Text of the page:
PEBBLE BEACH, Calif. -- Phil Mickelson had good reason to be oozing with confidence Sunday at the AT&T Pebble Beach National Pro-Am -- even if he did enter the final round trailing by six shots.
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After all, he was paired with Tiger Woods.
"I love playing with him, and he brings out some of my best golf," Mickelson said. "I just seem more focused. I know that his level of play is so much greater when he's playing his best than anybody else's, that it just forces me to focus on my game more intently, and hit more precise shots."
That's exactly what Mickelson did with a dazzling 8-under 64 that included three birdies and an eagle over his first six holes as he sped to a two-shot win over Charlie Wi, who led overnight but shot just even par.
Tiger, meanwhile, was anything but precise.
Whether it was with his putting -- he missed seven putts from inside 10 feet, including three from inside 3 feet -- or his iron play -- he hit just nine greens in regulation, easily his fewest all week -- Woods never gave himself a chance.
"It was frustrating," said Woods, who began the day in a tie for second and ended it tied for 15th after a disastrous 75 that included three straight bogeys to close out the front nine. "I was looking for 2-3 under though the first six or seven holes, and Phil is the one who got off to that start.
"I thought I had a chance to get up there in the middle of the round and instead I went the other way."
The slide started somewhat innocently with a missed 5-footer for birdie on the par-5 second, but it was a portent of what was to come.
The snowball turned into an avalanche with three straight bogeys to close out the front nine for Woods, who lipped out from 2 feet on the par-3 seventh, left a 5-footer short on the par-4 eighth and failed to get up-and-down from a greenside bunker on the ninth.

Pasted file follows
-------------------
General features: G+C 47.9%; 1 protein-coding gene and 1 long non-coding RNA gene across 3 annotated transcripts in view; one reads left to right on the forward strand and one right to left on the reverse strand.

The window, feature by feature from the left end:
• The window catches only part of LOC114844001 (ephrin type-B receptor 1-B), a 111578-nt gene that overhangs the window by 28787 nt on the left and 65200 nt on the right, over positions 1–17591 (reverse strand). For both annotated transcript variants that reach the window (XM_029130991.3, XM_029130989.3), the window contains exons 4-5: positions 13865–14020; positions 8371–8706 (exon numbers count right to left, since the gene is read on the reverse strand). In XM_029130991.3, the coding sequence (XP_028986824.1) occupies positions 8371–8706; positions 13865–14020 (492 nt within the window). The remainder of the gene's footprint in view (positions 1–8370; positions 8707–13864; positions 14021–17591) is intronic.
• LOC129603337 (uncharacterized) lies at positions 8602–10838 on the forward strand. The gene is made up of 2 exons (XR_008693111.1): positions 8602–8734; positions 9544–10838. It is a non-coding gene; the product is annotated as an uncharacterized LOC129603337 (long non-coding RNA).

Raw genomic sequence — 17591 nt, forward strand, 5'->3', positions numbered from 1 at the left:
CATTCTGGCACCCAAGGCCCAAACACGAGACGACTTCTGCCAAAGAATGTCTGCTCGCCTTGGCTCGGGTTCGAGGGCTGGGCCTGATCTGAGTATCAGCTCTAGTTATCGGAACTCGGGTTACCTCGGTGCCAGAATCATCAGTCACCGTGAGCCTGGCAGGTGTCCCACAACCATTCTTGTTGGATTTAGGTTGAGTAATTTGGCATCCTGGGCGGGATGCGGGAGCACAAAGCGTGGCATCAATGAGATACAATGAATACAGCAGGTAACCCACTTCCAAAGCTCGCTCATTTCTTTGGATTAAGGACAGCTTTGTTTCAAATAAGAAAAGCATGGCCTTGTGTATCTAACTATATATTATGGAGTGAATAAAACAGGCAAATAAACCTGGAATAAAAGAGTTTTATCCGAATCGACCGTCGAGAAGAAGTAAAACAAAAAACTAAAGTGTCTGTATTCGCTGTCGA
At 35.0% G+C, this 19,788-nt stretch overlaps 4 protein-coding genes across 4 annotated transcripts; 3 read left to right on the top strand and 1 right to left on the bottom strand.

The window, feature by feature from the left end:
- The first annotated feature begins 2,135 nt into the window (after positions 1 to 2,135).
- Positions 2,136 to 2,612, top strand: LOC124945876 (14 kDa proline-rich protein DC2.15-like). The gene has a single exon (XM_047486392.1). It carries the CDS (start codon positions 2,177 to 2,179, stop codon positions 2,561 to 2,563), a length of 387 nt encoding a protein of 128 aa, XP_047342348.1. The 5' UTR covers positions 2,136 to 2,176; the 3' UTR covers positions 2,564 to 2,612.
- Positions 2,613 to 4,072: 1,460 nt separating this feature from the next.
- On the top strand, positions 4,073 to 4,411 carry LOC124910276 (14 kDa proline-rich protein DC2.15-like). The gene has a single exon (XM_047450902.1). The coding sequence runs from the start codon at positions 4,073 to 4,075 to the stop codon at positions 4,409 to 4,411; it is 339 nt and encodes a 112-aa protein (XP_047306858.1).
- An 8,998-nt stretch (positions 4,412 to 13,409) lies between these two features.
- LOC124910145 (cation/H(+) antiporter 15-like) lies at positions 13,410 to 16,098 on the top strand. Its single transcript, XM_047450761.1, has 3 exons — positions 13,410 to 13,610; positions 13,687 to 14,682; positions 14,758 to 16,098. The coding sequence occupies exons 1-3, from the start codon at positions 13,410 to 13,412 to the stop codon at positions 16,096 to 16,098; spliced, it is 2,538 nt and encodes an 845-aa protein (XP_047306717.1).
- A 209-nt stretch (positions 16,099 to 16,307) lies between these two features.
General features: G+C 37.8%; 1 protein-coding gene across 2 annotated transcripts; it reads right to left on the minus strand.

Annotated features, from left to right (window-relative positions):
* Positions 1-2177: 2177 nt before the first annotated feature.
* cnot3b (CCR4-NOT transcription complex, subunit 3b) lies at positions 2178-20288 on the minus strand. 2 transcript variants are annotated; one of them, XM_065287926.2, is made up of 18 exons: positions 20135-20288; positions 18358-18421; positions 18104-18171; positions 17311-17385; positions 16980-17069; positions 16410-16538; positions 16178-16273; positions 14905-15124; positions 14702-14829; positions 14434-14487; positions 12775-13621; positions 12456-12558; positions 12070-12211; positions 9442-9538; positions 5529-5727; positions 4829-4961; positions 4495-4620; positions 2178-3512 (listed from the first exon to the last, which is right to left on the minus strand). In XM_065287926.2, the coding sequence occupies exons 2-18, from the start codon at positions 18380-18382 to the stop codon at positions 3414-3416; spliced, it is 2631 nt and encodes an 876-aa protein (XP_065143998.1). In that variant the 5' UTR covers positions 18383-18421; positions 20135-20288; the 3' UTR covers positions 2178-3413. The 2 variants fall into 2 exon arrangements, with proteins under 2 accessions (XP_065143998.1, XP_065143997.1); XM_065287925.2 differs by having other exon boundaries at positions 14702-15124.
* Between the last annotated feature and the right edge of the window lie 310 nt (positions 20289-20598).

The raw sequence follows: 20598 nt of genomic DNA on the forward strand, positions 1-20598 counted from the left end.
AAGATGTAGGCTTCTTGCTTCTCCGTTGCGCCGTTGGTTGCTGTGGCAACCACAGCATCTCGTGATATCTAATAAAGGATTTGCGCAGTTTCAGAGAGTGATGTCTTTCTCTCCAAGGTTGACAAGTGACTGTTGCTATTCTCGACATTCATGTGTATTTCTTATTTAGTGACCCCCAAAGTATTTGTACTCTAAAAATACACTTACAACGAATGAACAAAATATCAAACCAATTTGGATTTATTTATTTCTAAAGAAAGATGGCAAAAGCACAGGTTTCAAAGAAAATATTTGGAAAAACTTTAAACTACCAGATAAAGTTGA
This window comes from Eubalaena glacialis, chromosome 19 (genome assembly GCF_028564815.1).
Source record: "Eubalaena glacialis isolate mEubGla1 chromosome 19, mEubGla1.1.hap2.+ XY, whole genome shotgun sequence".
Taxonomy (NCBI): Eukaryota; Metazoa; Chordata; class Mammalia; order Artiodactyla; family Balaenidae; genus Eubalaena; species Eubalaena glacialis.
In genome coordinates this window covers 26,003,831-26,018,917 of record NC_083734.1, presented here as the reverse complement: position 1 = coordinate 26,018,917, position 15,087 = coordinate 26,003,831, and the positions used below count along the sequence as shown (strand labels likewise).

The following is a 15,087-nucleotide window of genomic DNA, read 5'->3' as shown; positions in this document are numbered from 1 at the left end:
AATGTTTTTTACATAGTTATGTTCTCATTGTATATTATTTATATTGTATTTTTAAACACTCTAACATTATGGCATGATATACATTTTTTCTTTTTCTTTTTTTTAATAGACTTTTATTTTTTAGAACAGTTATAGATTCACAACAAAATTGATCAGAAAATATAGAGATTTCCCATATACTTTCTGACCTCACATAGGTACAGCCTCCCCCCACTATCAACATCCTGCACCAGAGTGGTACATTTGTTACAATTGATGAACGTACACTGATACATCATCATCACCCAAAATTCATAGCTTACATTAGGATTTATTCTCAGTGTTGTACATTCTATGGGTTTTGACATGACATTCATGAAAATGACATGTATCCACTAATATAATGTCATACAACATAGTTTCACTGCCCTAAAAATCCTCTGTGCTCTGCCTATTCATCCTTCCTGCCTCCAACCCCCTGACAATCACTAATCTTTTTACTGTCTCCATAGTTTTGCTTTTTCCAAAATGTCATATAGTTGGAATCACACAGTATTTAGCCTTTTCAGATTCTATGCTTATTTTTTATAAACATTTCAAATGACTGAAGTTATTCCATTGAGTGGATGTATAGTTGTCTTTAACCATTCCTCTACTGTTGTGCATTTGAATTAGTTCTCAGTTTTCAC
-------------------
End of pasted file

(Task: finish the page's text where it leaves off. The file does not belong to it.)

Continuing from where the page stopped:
"I could not get comfortable where I could see my lines," Woods said.
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Mickelson of course looked plenty comfortable in a place that's proven to be pretty special to him on a lot of levels.
His grandfather Alfred Santos used to caddie at Pebble Beach, and Mickelson has now won here on four occasions with wife Amy on site to witness the latest one.
Mickelson's shot-making was also pretty special.
The turning point started on the uphill, par-5 513-yard sixth, which Mickelson reached in two before sinking a 21-footer for eagle.
"The eagle to me was as important as any [shot]," Mickelson said. "I'm just trying to make a four. I'm not playing aggressively for a three off the tee. It's an awkward shot for me. If I get it turning over at all it just runs into the ocean."
Six holes later with Mickelson leading his closest competitor by three and Woods by five, he left one of his classic flop shots a not-so-classic 30 feet from the hole on the par-3 12th.
Woods had hit into the bunker but then holed the shot for a birdie and what looked like would be a two-shot swing. Instead, Mickelson jarred the 30-footer to save par. It was one of three putts Mickelson made from over 20 feet, and it all but sank any chances anyone had of catching him.
Mickelson hit the accelerator again with three birdies over his final six holes, including one on the par-5 18th. It was a nice stamp on the victory that created the 11-shot gap between he and Woods in the final round.
It was the biggest disparity ever between the two as Woods again missed from inside 3 feet for a par on the final hole.
It was also the ninth time in the last 12 occasions that Mickelson outplayed Woods in a rivalry that has now gone the other way since 2007, which is perhaps no small coincidence.
That's when Mickelson started working with Butch Harmon, who of course coached Woods at the outset of his career.
Asked if that's had any impact, Mickelson smiled and said, "Possibly."